With the same dynamic force and careful, clever craft that led to the overwhelming success of his award-winning 2001 novel Atonement, Ian McEwan presents a thrilling and unexpected spy novel that is much more than it seems.
It is 1972, and the Cold War still lingers. Despite her indefatigable love of literature, Serena Frome—the young, beautiful, and independent-minded daughter of an Anglican bishop—has somehow ended up a math student at Cambridge University. She is failing at her studies and bored with her life, until a brief and tragic affair with a university professor leads to her recruitment by the British secret service. As an employee of MI5, she rises through the ranks and receives her first real assignment: a major role in Sweet Tooth, a covert operation to fund writers who will give voice to the agency’s preferred politics, in order to steer the cultural conversation and control the political-cultural mood. But Serena is unable to keep business and her personal life separate. After a stunted relationship with a superior who reveals his hidden engagement, Serena falls in love with the author she is assigned to shepherd and becomes entangled in a tricky theater of seduction and deception that culminates with a deliciously shocking twist—leaving readers eager to return to the first page and start McEwan’s latest masterpiece all over again.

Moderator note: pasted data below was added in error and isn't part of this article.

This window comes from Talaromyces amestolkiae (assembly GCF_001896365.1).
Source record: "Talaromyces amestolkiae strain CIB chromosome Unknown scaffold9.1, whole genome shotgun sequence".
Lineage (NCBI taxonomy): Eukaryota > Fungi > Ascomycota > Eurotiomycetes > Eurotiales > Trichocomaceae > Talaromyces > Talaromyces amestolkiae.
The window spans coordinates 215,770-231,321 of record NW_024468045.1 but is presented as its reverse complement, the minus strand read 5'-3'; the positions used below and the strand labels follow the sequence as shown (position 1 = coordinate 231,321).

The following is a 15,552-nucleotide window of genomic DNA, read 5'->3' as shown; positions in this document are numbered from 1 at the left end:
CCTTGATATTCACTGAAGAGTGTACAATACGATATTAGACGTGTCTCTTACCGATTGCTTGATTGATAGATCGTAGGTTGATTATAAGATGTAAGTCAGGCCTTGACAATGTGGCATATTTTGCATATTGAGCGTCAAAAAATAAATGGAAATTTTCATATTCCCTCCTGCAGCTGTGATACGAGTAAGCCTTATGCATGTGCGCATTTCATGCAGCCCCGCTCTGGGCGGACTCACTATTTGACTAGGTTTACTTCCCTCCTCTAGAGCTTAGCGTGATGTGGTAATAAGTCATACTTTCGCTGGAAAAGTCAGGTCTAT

Smart, funny, suspenseful, and entertaining, Sweet Tooth is also stunningly deep, reflecting a thoughtful examination of truth and identity, politics and propaganda, love, loyalty, and betrayal. Is it possible that sometimes there is no right choice? Is there such a thing as a permissible lie? What does it mean to betray? And to love? McEwan’s riveting new novel will inspire readers to ponder these questions and, also, to consider truth and fiction—not only as they pertain to the written page, but as they shape our reality as we invent ourselves and the world around us.